Inspiring Older Readers

posted on 13 Oct 2020

Great Demon Kings: A Memoir of Poetry, Sex, Art, Death, and Enlightenment by John Giorno

“Great demon kings are people controlled by their big egos, but sometimes their egos inspire them to aspire to realise the empty true nature of mind: and they become Buddhas.”

So says performance poet John Giorno at the end of his rollicking, extraordinarily frank autobiography which, after being in production for some 20 years, has eventually been published in the year following his death.

Giorno, who graduated from Colombia University and worked for a time as a stockbroker, was the product of privileged, professional New York parents. But this was 1962 and Giorno found himself fascinated and inspired by the tumultuous New York art scene and soon fell into that world – discovering the writing of Jack Kerouac and liberated emotionally by reading Alan Ginsberg’s ‘Howl’.

But things really changed for Giorno when he was introduced to the, then, up-and-coming artist, Andy Warhol. What followed was the first of a series of extraordinary and intense relationships that effectively shaped Giorno’s world. Seemingly unafraid to reveal everything about his relationship with Warhol, what follows is a graphic description of their physical infatuation and their joint artistic progress. The embryonic poet’s standing in this exciting and new world of pop and conceptual art was finally fully established by his being given the leading role in Warhol’s first genre-busting movie, Sleep.

But Giorno knows that, at some point, Warhol will outgrow or tire of him and move on to the next ‘project’ – and that is, of course, precisely what happens. But it’s not long before he becomes the constant companion of artist, Robert Raushenberg and, again, Giorno gives us an uncensored blow by blow (literally) account of their physical and emotional relationship. But Rauschenberg is not only a lover – he’s an inspiration. He provides the poet with a link to the unknown Bob Moog, who is in the early stages of  developing the synthesizer that will revolutionise pop and rock music, and between them they pioneer a musical performance poetry.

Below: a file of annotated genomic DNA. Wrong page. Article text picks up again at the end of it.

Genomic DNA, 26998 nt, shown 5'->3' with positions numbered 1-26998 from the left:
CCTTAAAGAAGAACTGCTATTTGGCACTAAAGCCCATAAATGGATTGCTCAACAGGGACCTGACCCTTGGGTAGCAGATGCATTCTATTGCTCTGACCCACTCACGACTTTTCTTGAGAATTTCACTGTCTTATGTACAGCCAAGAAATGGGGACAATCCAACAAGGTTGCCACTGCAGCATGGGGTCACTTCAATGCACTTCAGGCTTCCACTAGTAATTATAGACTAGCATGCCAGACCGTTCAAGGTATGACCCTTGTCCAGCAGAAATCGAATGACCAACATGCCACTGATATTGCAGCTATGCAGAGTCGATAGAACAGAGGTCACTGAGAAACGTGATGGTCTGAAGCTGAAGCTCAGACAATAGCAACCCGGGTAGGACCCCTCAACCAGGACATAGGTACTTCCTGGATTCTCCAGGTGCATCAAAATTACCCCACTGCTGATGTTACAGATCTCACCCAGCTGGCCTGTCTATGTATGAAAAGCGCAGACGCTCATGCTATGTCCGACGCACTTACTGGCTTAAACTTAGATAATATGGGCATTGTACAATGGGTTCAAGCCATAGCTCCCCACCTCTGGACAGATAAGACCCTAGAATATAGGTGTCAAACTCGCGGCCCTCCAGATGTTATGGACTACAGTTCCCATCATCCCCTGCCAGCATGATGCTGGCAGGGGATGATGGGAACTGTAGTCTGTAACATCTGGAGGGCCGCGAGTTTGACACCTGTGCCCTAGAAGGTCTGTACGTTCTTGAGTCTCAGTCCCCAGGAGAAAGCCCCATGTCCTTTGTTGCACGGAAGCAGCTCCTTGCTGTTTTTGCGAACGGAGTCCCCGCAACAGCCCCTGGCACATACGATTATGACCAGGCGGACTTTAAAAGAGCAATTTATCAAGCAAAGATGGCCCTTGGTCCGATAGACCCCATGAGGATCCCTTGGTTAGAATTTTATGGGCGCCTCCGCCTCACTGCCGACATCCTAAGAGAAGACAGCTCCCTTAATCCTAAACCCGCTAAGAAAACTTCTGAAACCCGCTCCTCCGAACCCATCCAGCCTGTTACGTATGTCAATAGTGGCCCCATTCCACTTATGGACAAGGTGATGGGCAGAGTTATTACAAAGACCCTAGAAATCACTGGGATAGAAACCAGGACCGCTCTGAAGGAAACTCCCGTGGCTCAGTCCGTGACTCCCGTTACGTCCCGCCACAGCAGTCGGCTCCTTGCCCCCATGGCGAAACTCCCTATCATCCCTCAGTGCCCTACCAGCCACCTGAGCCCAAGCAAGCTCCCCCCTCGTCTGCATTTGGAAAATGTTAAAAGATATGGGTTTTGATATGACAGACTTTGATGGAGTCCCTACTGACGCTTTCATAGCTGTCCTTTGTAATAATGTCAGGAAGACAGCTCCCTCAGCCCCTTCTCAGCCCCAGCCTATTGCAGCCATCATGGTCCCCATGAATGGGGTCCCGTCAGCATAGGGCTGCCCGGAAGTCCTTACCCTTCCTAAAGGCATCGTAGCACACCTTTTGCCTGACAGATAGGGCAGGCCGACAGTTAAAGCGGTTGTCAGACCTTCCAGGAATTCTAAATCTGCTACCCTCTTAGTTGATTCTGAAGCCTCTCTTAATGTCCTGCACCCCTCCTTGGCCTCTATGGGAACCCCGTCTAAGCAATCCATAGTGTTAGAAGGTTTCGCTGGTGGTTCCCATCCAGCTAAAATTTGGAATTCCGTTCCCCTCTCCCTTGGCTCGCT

But, to be honest Giorno’s poetry doesn’t really get that much of a look-in until pretty late on in this kiss-and-tell autobiography. It sometimes feels that the author defines himself by these torrid affairs – long and short term – with other artists. After Rauschenberg comes Jasper Johns and a very strange and ambiguous relationship with William Burroughs. There are other torrid sexual encounters along the way – including one rather unpleasant threesome between Giorno, Burroughs and Ginsberg.

I understand from other reviews of this book in the States that Rauschenberg was explosively angry when he discovered that Giorno’s book was in production and threatened to sue if it was published. This was a problem that resolved itself in 2008 when he died and Giorno’s own death in 2019 really opened the door to publication. But I can entirely understand why Rauschenberg was so animated about the book because it must be one of the most graphically frank I have read for some time.

By the time Giorno embarks on his autobiography, however, he has become a practicing Buddhist and although he seems happy to reveal the most intimate details of his relationships, he’s never mean-spirited or bitter and he never bad-mouths anyone for his own aggrandisement. He came to dislike Alan Ginsberg intensely but even he is treated with genuine respect and Giorno is always happy to pay his dues to those who helped and influenced him.

The book really captures the atmosphere of creative 1960s New York and the gay community in particular and he does it with such relish and such life force that you’ll be swept along with him.

Still only available in hardback you should expect to pay between £10 and 315 for a copy.


Terry Potter

October 2020